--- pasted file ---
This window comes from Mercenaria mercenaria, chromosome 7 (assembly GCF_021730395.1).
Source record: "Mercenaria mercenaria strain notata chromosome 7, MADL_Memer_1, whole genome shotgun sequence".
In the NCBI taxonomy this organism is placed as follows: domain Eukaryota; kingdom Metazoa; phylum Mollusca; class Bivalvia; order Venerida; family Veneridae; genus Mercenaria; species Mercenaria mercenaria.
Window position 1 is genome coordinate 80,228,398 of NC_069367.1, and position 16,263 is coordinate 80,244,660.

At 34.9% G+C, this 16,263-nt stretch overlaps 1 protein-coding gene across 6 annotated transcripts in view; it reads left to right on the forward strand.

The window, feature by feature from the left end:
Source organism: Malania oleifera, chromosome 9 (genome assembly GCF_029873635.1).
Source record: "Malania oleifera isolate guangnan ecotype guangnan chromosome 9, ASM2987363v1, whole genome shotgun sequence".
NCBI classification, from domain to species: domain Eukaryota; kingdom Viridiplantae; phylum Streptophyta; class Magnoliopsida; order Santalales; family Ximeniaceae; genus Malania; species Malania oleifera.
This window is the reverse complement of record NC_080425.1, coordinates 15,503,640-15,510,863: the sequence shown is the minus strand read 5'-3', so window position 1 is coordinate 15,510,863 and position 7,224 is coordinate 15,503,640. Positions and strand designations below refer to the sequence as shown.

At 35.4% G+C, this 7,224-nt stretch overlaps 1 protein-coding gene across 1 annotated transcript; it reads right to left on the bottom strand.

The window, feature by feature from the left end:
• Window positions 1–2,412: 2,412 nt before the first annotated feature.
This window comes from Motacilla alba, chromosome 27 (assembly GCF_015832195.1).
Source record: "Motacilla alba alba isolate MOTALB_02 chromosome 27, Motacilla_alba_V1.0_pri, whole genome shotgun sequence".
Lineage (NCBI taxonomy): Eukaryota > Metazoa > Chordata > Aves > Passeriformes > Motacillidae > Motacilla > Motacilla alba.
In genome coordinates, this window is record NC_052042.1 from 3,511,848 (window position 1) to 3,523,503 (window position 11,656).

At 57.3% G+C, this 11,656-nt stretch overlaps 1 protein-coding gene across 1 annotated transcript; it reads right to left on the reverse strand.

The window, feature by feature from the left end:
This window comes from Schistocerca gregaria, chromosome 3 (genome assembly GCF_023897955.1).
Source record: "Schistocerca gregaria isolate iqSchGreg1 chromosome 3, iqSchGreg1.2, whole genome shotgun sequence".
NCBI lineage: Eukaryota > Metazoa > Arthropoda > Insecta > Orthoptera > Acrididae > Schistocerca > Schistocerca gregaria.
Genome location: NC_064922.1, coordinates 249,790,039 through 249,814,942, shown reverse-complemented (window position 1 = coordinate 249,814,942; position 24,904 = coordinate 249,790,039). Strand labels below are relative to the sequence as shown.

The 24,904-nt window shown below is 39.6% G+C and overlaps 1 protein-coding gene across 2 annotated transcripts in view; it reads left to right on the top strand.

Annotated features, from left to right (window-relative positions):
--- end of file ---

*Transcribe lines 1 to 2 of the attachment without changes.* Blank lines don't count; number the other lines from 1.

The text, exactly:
This window comes from Mercenaria mercenaria, chromosome 7 (assembly GCF_021730395.1).
Source record: "Mercenaria mercenaria strain notata chromosome 7, MADL_Memer_1, whole genome shotgun sequence".